Neurotic Divers

What better way to pass the time between dive days than to read a book about scuba diving physiology on the beach? This particular tome (well, PDF file) that I picked up out of boredom and a severe lack of summertime television contains a fascinating enumeration of the things that could go wrong with someone who ventures into the seemingly impossible task of breathing underwater.

Me being me, a psychology student with issues, I had to find the section on the psychological profile of a potential diver. In other words, what kind of person is better suited to become a scuba diver. Obviously, you can’t run the risk of suffering a psychotic breakdown in the middle of a dive; you can’t be schizophrenic or paranoid or suffer from any kind of ailment that drastically alters perception. But then I came across this section: “someone with a personality characterized by a tendency to introversion, neuroticism and global mood disturbance is more likely to panic” (p.611), and I paused for a moment, going, by golly, that’s me!

Then I put the iPad aside to consider my experience.

And I realized that this book is wrong in regards to myself.DCIM100GOPROGOPR1737.

Perhaps, yes, in general, being neurotic, slightly depressive and introverted like myself, one is more prone to panic in social situations. I hate being around people, dinner parties are literal torture and every time I have to participate in group work at university I feel like I would rather spend a hot night between the sheets with Donald Trump (okay, maybe not, but you get my meaning). The wonderful thing about scuba diving is that it’s perhaps the most asocial sport you can engage in.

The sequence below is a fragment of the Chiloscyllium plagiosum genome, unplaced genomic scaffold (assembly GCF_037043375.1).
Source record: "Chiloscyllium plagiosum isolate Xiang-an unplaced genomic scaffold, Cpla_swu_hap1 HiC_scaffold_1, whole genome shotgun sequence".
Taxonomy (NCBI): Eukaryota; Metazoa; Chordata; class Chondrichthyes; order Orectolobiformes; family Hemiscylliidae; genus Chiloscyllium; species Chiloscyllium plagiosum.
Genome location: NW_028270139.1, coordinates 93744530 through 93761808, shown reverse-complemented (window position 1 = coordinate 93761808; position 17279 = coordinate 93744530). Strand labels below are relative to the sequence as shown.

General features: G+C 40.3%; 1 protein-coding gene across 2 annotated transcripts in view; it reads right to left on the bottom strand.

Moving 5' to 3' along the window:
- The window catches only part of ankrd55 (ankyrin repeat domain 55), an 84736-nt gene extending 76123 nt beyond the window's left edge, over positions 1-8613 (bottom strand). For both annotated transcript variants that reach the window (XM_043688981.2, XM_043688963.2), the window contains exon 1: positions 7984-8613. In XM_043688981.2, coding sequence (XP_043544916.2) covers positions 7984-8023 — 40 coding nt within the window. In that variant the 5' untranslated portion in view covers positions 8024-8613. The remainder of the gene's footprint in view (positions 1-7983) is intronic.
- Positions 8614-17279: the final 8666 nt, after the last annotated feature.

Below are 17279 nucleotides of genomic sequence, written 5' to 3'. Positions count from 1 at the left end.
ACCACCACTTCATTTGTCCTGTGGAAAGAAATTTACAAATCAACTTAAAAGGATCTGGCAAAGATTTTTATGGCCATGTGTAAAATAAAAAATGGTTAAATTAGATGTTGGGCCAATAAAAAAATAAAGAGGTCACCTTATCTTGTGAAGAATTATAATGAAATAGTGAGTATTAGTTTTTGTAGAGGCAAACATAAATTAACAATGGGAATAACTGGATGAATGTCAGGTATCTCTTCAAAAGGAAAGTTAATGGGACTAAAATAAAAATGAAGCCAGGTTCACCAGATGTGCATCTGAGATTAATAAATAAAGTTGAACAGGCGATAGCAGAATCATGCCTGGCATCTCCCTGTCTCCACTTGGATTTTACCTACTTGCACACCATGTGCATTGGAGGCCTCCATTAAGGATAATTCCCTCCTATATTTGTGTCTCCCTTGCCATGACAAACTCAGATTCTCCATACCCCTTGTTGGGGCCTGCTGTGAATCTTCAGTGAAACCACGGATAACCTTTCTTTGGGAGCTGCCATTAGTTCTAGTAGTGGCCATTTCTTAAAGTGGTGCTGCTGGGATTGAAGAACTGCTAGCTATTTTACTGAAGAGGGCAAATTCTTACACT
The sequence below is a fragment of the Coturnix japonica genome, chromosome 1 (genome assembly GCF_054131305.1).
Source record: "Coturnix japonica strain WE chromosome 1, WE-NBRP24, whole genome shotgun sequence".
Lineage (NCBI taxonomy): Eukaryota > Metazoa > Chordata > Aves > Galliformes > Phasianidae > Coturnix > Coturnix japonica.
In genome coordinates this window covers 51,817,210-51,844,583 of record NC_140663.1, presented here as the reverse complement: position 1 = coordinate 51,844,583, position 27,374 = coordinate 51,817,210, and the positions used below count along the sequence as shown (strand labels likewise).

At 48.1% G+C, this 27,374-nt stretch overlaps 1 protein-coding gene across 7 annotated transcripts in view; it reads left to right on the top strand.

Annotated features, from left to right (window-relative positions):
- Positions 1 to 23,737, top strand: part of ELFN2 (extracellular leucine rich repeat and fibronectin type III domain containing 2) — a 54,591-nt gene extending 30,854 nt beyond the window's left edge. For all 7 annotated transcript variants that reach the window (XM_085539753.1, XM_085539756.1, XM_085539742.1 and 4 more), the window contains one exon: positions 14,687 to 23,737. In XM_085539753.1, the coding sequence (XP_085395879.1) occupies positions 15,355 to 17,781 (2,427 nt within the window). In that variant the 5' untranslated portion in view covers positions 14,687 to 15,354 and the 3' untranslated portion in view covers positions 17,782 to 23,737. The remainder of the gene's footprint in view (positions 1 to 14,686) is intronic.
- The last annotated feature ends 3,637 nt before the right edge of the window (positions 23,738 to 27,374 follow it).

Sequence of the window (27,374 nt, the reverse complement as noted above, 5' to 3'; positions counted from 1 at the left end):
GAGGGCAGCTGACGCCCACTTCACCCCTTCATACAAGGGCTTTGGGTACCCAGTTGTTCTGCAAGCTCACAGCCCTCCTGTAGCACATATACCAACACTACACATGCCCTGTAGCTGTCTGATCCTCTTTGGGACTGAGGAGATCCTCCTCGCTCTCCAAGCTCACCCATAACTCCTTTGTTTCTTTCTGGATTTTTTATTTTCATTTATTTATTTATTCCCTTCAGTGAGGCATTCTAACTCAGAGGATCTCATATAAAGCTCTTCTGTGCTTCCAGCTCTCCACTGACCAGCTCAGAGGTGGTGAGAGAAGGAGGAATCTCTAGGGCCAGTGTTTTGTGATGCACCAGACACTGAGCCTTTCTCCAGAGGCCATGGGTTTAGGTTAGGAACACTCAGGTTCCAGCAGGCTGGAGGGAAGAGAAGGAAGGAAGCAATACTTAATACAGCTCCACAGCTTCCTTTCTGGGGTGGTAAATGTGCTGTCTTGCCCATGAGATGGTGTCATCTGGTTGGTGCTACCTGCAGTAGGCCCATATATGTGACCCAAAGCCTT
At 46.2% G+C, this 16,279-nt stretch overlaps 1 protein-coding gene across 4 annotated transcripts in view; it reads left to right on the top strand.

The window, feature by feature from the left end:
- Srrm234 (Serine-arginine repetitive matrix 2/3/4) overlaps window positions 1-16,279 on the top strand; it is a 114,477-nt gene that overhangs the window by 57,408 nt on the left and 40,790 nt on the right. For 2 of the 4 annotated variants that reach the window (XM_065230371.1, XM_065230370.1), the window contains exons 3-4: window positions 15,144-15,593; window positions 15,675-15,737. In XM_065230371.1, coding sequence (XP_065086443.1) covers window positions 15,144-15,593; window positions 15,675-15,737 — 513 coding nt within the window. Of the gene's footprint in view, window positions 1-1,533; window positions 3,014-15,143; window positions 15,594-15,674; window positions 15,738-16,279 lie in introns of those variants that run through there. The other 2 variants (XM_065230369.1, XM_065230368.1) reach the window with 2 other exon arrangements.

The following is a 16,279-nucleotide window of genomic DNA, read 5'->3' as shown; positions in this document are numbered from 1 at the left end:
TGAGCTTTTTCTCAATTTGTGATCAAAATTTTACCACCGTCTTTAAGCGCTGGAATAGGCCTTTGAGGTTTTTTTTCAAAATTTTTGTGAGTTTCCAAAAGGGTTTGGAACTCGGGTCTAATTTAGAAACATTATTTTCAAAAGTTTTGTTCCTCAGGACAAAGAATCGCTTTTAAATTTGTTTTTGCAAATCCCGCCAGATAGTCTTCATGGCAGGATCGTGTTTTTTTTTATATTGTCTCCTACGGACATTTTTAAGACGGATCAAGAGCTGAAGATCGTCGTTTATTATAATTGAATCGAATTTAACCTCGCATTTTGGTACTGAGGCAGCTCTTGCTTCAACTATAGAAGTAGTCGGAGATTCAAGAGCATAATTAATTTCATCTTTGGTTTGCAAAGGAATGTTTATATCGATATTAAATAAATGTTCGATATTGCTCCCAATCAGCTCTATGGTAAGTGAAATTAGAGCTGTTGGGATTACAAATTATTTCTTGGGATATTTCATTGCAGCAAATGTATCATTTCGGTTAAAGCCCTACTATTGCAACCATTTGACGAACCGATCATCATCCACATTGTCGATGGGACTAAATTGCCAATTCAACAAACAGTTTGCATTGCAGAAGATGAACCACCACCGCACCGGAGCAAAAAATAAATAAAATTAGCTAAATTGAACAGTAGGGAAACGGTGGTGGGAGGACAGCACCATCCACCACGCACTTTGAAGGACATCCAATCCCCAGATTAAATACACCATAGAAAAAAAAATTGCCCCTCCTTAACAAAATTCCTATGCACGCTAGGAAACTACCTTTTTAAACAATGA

Sure, you have to talk to the people at the dive shop, you have to learn the names of your group members, you may be roped into listening to someone’s amazing story of a thousand meter shark or whatever; but when you actually go diving, even if you are in a group or with a buddy, you are alone.

Or rather, you are on a date with the rest of the world – bar the people. You are surrounded by nature in its purest, most honest form. Fish, coral, crustaceans, sea slugs, whatever it is, these creatures don’t judge you for being a little too heavy or a little too weird. These creatures don’t give a shit about you as a human being. You are immersed not only in the ocean around you but the vast expanse of your own mind.

The fact that you have to breathe slowly and deeply soothes you – it’s like yoga breathing but for those whose chakras lie further under the sea. You are cocooned in the blessed silence of water.

And it helps you think.


I suppose you should be quite confident in your diving skills to be able not to think about the technical aspects of it and the things that could go wrong, that much is true. But once you are, it is beautiful.

I never feel as in tune with myself as I do when I am a dozen meters underwater sharing the same blue as an octopus or a moray eel. I see the people around me and unless their fins graze me, I don’t think of them as people. They are just aquatic animals, like me, like the rest of the life surrounding us. Even when I do collide with someone, I’m forgiving. Shit happens.

When we extract conversation from human interaction, it changes us. We are able to talk to the only person whose opinion really matters – the person inside out heads.

For an introverted neurotic like myself, that is a true blessing.

Perhaps it doesn’t have to be scuba diving; perhaps it could be some other activity so close to your heart that you can take yourself out of the social context and just be. Explore the inside of your head and don’t listen to those that say you’re too weird to do something awesome.

Edmonds, C., Bennett, M., Lippman, J, & Mitchell, S.J. (2016). Diving and Subaquatic Medicine, 5th ed. CRC Press


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